That is both the promise and the danger of persons in positions of power, and the reason that conscience and character as well as competence must be considered by a thoughtful electorate.

The power of any position, say, the presidency of the United States, is there no matter who occupies the oval office. A moral pygmy may use it to cover his own weaknesses or even his crimes. A giant shoulders the awful weight of monumental positional power, not in eager frivolity, but in sobriety and in the fear of God.

Jesus' words to Pontius Pilate should be carved over the doors of the White House, the Congress and into the hearts of every office holder or ministry leader:

"Jesus answered, 'Thou couldest have no power at all against me, except it were given thee from above'" (John 19:11, KJV).

The paradox of positional power is that its dimensions mean little to those who wield it. In fact, the tinier the terrain, the smaller the office, the more immediate the temptation to tyranny.

For one thing, the world watches the really grand offices. Under the constant gaze of the United Kingdom, and indeed the world, England's prime minister may find outward, if not inward, motivation to act nobly, to use his power for the common good.

A bank teller, on the other hand, with no one watching, may mercilessly terrorize a confused elderly customer. That desk, that one little window in that one branch bank is her domain, and she will brook no rebellion. Humorless, cold, demanding and ruthlessly legalistic, she reminds the world and, more importantly, herself with every transaction that in her small corner of the kingdom of mammon, she rules supreme.

What angry customers fail to understand is that every sullen confrontation, every refusal of service, every time she makes their transaction more difficult, awkward and painful, the whole point is power. They wonder why she is making such a federal case out of this tiny detail or that procedural technicality.

They do not understand. To her it is not a federal case. It is a cosmic case. The issue is not the order in which things are done. The real issue is her power, her realm and her cold control, which reminds her that, though powerless in the rest of the world, in this tiny domain, she rules supreme.

It was the spirit of power that killed Jesus. Power is, in fact, the very essence of the spirit of antichrist. Antichrist does not mean "opposed to Christ," but rather, "an alternative Christ."

When petty men in government and religion who had clawed their way up the corridors of power at last encountered the genuine Man of Power, He had to die. His life, His power, which denied theirs, refused to bow, to even give an answer. Power against power. His death was inevitable.

Herod killed all the male babies in Bethlehem because he feared the birth of the true king. He feared it because he did not understand it. Jesus did not want to be king as Herod was king.

Content for Herod to be king, Jesus wanted to be king. Jesus never called for the downfall of Herod or Pilate or the Sanhedrin. They wanted, lusted for, clung to and killed for power. Jesus never wanted power and never had any. He was a king but never a king. He had power but never power. Likewise it was power, not power He promised believers.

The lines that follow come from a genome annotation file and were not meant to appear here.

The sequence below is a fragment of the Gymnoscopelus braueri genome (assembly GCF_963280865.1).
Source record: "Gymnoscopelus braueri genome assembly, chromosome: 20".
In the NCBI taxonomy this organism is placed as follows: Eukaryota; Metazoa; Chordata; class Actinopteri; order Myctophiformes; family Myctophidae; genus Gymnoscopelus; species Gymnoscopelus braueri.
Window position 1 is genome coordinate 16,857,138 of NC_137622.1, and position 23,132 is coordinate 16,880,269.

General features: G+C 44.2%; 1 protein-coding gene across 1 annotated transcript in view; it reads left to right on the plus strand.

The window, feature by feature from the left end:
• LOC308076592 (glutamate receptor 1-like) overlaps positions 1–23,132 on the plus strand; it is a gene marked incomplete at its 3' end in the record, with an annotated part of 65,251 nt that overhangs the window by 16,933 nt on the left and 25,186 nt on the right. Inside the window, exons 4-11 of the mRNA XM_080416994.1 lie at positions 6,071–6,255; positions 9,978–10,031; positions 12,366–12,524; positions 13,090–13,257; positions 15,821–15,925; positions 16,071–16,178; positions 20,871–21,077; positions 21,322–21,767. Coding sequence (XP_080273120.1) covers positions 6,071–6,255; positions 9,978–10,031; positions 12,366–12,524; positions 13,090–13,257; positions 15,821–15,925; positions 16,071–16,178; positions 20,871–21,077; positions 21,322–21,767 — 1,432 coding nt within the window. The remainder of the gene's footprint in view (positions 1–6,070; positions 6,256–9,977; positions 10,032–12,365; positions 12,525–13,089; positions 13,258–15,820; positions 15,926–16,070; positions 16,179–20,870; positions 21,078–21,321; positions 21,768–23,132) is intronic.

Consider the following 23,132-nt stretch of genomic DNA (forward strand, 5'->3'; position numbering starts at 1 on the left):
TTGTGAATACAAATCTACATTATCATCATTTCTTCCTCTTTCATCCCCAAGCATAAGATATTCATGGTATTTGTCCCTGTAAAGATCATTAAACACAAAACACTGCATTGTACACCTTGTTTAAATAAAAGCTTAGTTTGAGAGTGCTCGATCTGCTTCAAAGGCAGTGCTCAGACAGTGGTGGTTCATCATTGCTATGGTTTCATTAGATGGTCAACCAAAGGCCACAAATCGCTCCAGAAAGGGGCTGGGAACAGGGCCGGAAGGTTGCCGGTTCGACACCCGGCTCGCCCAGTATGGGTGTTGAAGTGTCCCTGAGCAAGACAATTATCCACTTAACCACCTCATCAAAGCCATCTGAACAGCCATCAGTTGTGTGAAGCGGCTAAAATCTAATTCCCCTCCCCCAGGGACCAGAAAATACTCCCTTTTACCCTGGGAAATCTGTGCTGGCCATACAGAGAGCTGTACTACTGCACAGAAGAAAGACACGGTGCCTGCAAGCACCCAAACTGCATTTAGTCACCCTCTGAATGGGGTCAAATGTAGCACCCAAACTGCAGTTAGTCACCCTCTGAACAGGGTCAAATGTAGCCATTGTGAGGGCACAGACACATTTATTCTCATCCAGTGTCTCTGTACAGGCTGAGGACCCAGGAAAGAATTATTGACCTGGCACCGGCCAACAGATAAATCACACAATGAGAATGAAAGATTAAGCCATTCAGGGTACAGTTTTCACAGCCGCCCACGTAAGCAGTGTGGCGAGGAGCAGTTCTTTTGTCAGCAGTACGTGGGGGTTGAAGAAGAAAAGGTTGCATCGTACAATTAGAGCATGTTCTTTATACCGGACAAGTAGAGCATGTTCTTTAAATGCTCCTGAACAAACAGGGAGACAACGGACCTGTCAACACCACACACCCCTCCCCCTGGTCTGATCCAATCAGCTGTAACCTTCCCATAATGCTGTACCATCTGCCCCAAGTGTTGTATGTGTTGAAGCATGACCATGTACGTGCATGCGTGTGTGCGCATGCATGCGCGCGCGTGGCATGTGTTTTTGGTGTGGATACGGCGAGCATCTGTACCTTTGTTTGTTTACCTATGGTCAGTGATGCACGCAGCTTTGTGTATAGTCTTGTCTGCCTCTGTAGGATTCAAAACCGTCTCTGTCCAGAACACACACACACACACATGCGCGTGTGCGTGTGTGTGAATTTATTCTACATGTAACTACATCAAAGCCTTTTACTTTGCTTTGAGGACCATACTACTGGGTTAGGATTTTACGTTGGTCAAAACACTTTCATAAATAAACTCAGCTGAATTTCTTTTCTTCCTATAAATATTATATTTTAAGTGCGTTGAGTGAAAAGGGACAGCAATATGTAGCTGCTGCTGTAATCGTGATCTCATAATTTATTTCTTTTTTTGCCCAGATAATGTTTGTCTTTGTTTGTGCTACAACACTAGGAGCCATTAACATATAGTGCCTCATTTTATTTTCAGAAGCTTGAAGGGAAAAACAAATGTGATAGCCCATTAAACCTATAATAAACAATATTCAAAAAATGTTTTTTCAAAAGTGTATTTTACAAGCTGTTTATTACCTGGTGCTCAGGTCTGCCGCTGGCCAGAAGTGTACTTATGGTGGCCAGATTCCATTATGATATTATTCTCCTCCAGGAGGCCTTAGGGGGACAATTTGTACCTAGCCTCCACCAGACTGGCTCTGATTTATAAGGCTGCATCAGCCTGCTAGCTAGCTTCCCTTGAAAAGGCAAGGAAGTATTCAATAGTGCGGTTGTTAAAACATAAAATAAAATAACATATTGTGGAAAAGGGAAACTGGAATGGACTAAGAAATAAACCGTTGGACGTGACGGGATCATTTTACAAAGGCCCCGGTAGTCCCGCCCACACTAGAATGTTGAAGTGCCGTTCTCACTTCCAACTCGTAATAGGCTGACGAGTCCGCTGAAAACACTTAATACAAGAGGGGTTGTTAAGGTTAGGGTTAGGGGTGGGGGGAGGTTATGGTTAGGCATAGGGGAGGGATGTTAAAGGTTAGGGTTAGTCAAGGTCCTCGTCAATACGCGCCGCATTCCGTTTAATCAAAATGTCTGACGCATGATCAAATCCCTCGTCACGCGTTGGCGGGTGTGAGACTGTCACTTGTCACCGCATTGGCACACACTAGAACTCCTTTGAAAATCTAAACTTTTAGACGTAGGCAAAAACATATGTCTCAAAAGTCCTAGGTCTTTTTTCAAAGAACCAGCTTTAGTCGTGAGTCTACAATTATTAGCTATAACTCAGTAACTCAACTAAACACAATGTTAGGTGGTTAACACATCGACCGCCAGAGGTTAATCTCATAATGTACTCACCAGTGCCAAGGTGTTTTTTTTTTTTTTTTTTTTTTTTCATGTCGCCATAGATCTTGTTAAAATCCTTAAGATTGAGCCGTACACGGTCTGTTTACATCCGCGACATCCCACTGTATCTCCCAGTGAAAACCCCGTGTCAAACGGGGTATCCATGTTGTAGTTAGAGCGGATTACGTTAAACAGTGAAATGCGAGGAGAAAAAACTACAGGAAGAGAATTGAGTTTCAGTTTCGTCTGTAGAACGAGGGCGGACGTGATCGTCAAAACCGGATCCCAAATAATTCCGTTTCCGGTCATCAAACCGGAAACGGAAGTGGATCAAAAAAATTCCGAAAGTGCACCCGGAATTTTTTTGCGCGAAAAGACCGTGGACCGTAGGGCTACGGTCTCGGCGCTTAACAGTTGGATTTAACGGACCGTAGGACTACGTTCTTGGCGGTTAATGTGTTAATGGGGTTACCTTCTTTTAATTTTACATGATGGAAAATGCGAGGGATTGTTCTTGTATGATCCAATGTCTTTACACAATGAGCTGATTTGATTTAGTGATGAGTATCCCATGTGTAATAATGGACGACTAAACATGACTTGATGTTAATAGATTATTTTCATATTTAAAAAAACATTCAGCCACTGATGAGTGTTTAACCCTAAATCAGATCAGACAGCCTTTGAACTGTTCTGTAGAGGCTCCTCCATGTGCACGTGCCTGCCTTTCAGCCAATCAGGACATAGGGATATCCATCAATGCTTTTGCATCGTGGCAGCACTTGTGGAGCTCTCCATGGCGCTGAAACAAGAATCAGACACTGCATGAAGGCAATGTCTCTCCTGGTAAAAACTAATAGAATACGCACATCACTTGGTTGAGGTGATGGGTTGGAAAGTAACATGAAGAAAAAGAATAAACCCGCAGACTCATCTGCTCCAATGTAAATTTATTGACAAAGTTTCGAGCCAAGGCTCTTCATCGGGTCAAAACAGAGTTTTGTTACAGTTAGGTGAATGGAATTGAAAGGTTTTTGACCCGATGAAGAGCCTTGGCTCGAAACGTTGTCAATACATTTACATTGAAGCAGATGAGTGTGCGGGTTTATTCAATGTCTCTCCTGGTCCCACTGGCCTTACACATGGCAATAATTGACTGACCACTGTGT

There is a mystery spirit of power--corrupting, evil and able to rationalize, incite and fuel any violence, every monstrosity, without a flicker of conscience or hesitation. To stay in power, ruthless men will destroy the lives of others, perjure themselves, do murder and commit treason.

The same spirit that motivated Herod and Pharaoh to commit genocide compels a president to lie on camera. Power is an addictive tyrant determined to sear consciences, sully souls and strangle every impulse to do right.

Those who will do anything to gain power cannot be trusted with it. Those who will do anything to keep it are to be greatly feared and will be removed only at a terrible expense. Until the last moment, after all rational hope is gone, right up to the final second, the Saddam Husseins and Hitlers of this world will be quite willing to see their countries devastated and their armies decimated rather than give up one shred of their last grip on power.

The remarkable mystery about this nefarious spirit of power is that it steals the soul of a petty bureaucrat no less than that of dictator. That bank teller's domain, over which she rules as sovereign potentate, as tiny and insignificant as it may seem to others, is, nonetheless, hers.

Failure to understand that has caused more than one to stand before her desk appealing to reason where reason is despised.

The smaller the kingdom, the pettier the despot. The great and benevolent monarch of a vast domain sees no threat in the request for a variance in some regulation touching only one square centimeter far, far below him.

The tyrants, the petty, nasty despots who rule bureaucratic desks and commercial cash registers see every client and customer as an opportunity to wield power. Their unreasonableness, their intractable devotion to the rules makes every transaction a war. Having won or lost, each enemy leaves the field of combat asking the same befuddled question: What was that about?

Power. Always, ever there is only one issue. Who is in charge here? Power is the only question.


Mark Rutland, Ph.D., is the president of Southeastern College in Lakeland, Florida, and the founder and president of Global Servants (www.globalservants.org), an international missions ministry serving the needs of national pastors and leaders. He is the author of Dream, Nevertheless and Character Matters.

This article was adapted from Rutland's recent book, Power (Charisma House), which explores the contrast between the power of Christ and His kingdom and that of the world. With his vibrant descriptions of biblical and historical characters and events, Rutland challenges readers to consider that true power is found in weakness. For more information about this book, visit www. charismahouse .com, or call 1-800-599-5750.